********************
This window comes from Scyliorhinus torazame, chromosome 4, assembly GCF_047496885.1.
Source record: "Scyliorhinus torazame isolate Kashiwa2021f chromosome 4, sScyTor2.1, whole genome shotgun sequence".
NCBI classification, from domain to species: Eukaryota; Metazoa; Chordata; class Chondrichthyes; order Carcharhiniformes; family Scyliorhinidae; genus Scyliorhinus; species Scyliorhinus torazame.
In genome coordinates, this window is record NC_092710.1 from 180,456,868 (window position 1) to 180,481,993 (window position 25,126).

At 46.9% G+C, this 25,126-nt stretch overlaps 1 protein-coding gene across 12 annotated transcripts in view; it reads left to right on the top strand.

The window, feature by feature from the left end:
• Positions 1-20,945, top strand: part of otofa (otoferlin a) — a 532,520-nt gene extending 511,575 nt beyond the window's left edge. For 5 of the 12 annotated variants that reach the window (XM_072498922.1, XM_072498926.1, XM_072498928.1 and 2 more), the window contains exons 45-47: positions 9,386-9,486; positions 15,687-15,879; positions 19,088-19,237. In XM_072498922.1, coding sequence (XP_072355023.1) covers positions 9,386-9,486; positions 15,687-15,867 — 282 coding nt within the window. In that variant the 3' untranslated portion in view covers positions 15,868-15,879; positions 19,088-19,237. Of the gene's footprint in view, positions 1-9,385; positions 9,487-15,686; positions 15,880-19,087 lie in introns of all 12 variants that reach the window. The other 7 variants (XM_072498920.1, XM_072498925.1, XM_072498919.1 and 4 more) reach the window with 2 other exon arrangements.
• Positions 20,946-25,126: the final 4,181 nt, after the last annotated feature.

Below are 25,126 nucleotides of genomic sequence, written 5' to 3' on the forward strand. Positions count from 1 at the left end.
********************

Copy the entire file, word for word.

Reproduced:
This window comes from Scyliorhinus torazame, chromosome 4, assembly GCF_047496885.1.
Source record: "Scyliorhinus torazame isolate Kashiwa2021f chromosome 4, sScyTor2.1, whole genome shotgun sequence".
NCBI classification, from domain to species: Eukaryota; Metazoa; Chordata; class Chondrichthyes; order Carcharhiniformes; family Scyliorhinidae; genus Scyliorhinus; species Scyliorhinus torazame.
In genome coordinates, this window is record NC_092710.1 from 180,456,868 (window position 1) to 180,481,993 (window position 25,126).

At 46.9% G+C, this 25,126-nt stretch overlaps 1 protein-coding gene across 12 annotated transcripts in view; it reads left to right on the top strand.

The window, feature by feature from the left end:
• Positions 1-20,945, top strand: part of otofa (otoferlin a) — a 532,520-nt gene extending 511,575 nt beyond the window's left edge. For 5 of the 12 annotated variants that reach the window (XM_072498922.1, XM_072498926.1, XM_072498928.1 and 2 more), the window contains exons 45-47: positions 9,386-9,486; positions 15,687-15,879; positions 19,088-19,237. In XM_072498922.1, coding sequence (XP_072355023.1) covers positions 9,386-9,486; positions 15,687-15,867 — 282 coding nt within the window. In that variant the 3' untranslated portion in view covers positions 15,868-15,879; positions 19,088-19,237. Of the gene's footprint in view, positions 1-9,385; positions 9,487-15,686; positions 15,880-19,087 lie in introns of all 12 variants that reach the window. The other 7 variants (XM_072498920.1, XM_072498925.1, XM_072498919.1 and 4 more) reach the window with 2 other exon arrangements.
• Positions 20,946-25,126: the final 4,181 nt, after the last annotated feature.

Below are 25,126 nucleotides of genomic sequence, written 5' to 3' on the forward strand. Positions count from 1 at the left end.